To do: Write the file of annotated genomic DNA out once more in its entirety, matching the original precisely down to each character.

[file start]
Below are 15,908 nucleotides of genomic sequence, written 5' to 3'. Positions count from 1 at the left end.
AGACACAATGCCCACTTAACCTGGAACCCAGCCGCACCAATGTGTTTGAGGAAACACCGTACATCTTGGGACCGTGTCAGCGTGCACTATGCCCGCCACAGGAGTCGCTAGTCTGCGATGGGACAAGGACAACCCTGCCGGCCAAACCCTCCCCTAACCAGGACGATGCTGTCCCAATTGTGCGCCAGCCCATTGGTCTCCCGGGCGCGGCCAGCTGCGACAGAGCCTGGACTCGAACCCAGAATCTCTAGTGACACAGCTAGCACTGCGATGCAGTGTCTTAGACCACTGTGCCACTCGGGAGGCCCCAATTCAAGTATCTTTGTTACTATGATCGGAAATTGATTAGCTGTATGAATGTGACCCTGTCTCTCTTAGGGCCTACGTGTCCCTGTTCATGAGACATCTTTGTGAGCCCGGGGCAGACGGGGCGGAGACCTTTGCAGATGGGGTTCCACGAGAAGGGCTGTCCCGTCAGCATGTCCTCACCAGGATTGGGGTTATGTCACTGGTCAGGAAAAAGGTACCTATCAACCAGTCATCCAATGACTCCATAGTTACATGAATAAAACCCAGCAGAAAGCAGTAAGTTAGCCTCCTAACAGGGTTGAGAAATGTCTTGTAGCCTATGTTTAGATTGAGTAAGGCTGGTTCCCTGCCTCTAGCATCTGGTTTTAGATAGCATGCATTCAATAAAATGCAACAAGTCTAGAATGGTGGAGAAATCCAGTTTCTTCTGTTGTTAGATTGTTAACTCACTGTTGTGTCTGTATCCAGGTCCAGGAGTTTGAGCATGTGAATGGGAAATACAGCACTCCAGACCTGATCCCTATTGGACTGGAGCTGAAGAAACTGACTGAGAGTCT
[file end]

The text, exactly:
Below are 15,908 nucleotides of genomic sequence, written 5' to 3'. Positions count from 1 at the left end.
AGACACAATGCCCACTTAACCTGGAACCCAGCCGCACCAATGTGTTTGAGGAAACACCGTACATCTTGGGACCGTGTCAGCGTGCACTATGCCCGCCACAGGAGTCGCTAGTCTGCGATGGGACAAGGACAACCCTGCCGGCCAAACCCTCCCCTAACCAGGACGATGCTGTCCCAATTGTGCGCCAGCCCATTGGTCTCCCGGGCGCGGCCAGCTGCGACAGAGCCTGGACTCGAACCCAGAATCTCTAGTGACACAGCTAGCACTGCGATGCAGTGTCTTAGACCACTGTGCCACTCGGGAGGCCCCAATTCAAGTATCTTTGTTACTATGATCGGAAATTGATTAGCTGTATGAATGTGACCCTGTCTCTCTTAGGGCCTACGTGTCCCTGTTCATGAGACATCTTTGTGAGCCCGGGGCAGACGGGGCGGAGACCTTTGCAGATGGGGTTCCACGAGAAGGGCTGTCCCGTCAGCATGTCCTCACCAGGATTGGGGTTATGTCACTGGTCAGGAAAAAGGTACCTATCAACCAGTCATCCAATGACTCCATAGTTACATGAATAAAACCCAGCAGAAAGCAGTAAGTTAGCCTCCTAACAGGGTTGAGAAATGTCTTGTAGCCTATGTTTAGATTGAGTAAGGCTGGTTCCCTGCCTCTAGCATCTGGTTTTAGATAGCATGCATTCAATAAAATGCAACAAGTCTAGAATGGTGGAGAAATCCAGTTTCTTCTGTTGTTAGATTGTTAACTCACTGTTGTGTCTGTATCCAGGTCCAGGAGTTTGAGCATGTGAATGGGAAATACAGCACTCCAGACCTGATCCCTATTGGACTGGAGCTGAAGAAACTGACTGAGAGTCT